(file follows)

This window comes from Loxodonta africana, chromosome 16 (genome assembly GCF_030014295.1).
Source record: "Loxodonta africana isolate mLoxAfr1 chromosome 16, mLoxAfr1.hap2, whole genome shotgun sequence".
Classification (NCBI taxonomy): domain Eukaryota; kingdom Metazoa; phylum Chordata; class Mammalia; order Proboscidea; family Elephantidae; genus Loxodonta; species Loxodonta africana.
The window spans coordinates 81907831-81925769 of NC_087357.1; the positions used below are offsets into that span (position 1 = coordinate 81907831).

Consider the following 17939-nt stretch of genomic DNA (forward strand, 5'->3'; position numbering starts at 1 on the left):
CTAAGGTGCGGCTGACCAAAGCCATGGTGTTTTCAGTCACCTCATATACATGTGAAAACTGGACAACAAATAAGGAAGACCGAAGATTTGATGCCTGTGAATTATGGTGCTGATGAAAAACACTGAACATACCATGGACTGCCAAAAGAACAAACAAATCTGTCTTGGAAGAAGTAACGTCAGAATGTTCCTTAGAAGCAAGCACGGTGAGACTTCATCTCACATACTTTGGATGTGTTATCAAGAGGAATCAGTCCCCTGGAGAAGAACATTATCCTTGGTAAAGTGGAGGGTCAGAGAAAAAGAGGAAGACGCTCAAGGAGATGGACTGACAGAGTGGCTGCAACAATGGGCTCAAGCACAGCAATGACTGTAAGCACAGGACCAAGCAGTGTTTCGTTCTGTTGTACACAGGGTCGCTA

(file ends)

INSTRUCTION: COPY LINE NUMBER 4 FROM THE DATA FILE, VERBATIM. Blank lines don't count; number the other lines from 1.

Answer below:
The window spans coordinates 81907831-81925769 of NC_087357.1; the positions used below are offsets into that span (position 1 = coordinate 81907831).